TIFF 2015 Review: The Devil’s Candy

Ethan Embry in "The Devil's Candy"

Ethan Embry in “The Devil’s Candy”

The tensest moment in The Devil’s Candy isn’t a scary one. It’s a character one. Director Sean Byrne (The Loved Ones) really cares about the family at the centre of the film – the unambiguously named Hellmans – Jesse (Ethan Embry), Astrid (Shiri Appleby) and their daughter Zooey (Kiara Glasco). Even though Byrne puts them through Hell – bouts of demonic possession, frequent run-ins with a serial killer, and a nefarious art dealer  – the scene that really got me was Jesse running late to pick up Zooey from school. That’s when I realized that despite The Devil’s Candy being a fairly average horror flick it does a fantastic job of crafting likeable characters that you’re invested in…even when they’re not in life-threatening situations.

Jesse is a tortured artist reduced to painting butterflies on commission for a bank’s lobby to pay the bills for his family. He’s a heavy metal aficionado (which may be obvious from his matted beard and long, unkempt hair) and shares that passion for music with his daughter. This is a happy, if unconventional, family and inevitably, they find a Perfect Family Dream Home for a great price. The catch? Obviously, a double murder took place there (but don’t worry, the real estate agent discloses this…although he may refer to them as deaths rather than murders…). Things get a little spooky, Jesse starts hearing some voices, the former occupant of the home (and also a serial killer) comes for a visit, yada yada yada we got ourselves a horror movie!

The Devil’s Candy is an example of a film with too many ideas. It’s a fascinating haunted house movie, similar to The Shining, where the personality of the patriarch undergoes some disturbing changes. But it’s also a a family-in-peril film where the Hellmans are hunted by an unhinged serial killer. And it briefly flirts with the religious conspiracy angle where seemingly normal individuals are agents of the devil (it’s usually pretty obvious who they are when the soundtrack becomes darkly ominous). The film does a commendable job juggling these different plot strands, but they all feel a little undercooked.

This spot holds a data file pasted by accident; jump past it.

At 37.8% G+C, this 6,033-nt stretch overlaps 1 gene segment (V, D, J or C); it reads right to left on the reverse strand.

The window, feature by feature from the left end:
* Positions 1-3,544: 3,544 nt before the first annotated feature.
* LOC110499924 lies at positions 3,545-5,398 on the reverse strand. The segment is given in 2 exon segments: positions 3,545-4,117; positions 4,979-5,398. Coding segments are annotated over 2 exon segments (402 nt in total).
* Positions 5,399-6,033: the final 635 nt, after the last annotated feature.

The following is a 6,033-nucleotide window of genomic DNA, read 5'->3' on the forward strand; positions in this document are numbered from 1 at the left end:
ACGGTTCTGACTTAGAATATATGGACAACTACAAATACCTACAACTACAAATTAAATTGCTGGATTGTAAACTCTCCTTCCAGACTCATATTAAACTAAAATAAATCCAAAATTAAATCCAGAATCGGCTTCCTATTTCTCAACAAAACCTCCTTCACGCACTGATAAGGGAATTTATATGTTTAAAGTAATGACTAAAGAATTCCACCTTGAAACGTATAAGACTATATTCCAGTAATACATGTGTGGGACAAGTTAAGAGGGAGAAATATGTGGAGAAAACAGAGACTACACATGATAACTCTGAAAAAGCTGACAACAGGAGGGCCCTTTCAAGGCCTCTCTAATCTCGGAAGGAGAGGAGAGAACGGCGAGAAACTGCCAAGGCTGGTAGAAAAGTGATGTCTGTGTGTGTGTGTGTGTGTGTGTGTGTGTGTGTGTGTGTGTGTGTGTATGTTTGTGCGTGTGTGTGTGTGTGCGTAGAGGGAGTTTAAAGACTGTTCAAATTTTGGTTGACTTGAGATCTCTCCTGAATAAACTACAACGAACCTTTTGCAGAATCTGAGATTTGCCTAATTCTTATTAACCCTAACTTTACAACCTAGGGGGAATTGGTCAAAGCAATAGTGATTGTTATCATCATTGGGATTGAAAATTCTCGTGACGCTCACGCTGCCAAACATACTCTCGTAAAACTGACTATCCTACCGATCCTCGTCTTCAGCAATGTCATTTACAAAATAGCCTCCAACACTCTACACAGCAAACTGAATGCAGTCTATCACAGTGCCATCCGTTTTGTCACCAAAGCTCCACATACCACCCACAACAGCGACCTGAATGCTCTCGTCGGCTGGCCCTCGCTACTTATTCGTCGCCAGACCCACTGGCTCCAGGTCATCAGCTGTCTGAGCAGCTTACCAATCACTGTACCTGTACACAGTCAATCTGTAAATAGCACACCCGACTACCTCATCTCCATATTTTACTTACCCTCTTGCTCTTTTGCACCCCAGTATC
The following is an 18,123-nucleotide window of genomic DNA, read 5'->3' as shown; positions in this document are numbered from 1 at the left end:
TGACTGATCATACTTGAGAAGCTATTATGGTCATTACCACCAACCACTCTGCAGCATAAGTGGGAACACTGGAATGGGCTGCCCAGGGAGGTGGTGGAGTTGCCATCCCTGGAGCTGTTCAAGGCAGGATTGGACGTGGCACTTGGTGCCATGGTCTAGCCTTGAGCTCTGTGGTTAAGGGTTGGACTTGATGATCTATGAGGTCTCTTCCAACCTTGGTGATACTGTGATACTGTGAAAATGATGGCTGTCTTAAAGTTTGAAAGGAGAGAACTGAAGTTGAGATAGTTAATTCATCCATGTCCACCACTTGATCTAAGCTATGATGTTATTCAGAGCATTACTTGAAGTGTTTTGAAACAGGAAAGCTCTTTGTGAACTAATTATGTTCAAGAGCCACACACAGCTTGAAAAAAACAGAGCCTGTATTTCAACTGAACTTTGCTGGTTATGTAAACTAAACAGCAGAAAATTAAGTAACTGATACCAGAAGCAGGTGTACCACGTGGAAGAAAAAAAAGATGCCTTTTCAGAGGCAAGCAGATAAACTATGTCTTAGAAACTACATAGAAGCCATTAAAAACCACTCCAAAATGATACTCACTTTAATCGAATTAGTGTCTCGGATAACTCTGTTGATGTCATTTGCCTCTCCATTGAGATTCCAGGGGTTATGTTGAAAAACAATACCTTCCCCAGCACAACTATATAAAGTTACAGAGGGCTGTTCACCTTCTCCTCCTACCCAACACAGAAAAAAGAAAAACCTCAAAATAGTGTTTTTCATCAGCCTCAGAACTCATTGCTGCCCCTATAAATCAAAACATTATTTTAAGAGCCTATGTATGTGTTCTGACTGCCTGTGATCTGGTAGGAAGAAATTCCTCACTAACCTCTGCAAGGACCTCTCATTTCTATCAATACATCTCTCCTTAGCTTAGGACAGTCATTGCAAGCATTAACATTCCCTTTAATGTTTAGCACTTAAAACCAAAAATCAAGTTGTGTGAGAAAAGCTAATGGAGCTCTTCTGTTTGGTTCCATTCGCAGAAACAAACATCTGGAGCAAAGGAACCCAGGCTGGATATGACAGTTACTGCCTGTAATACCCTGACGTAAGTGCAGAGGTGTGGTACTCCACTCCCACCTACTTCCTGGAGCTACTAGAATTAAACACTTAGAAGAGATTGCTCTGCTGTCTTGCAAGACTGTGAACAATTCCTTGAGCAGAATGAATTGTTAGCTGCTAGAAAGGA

Pruitt Taylor Vince does an excellent job as Ray, the former occupant of the Hellman’s new home. He’s a unhinged monster, but he doesn’t want to be one. He’s simply a glimpse of a few steps further along on the demonic possession scale than Jesse is. Where Jesse’s demonic voices are his muse to create challenging pieces of artwork, for Vince’s character they torment him until he kills people. His only salvation is drowning the demonic voices out with heavy metal music, but as you might be able to guess, that doesn’t really make him a popular person when everyone else is trying to sleep. Dressed in a ratty red tracksuit that gets filthier throughout the film, Ray is the image of malevolence and a frightening character. It’s just too bad that the climatic confrontation between Ray and Jesse uses some laughably bad CGI flames that completely undercuts the realism, and as a result – any tension – of the situation.

The Devil’s Candy is a competent horror-thriller with a sympathetic family at its centre, but loses its punch by juggling too many different plots that each could’ve each served as their own film. A solid feature for those thirsting for a horror fix, but don’t expect anything groundbreaking.

Grade: B

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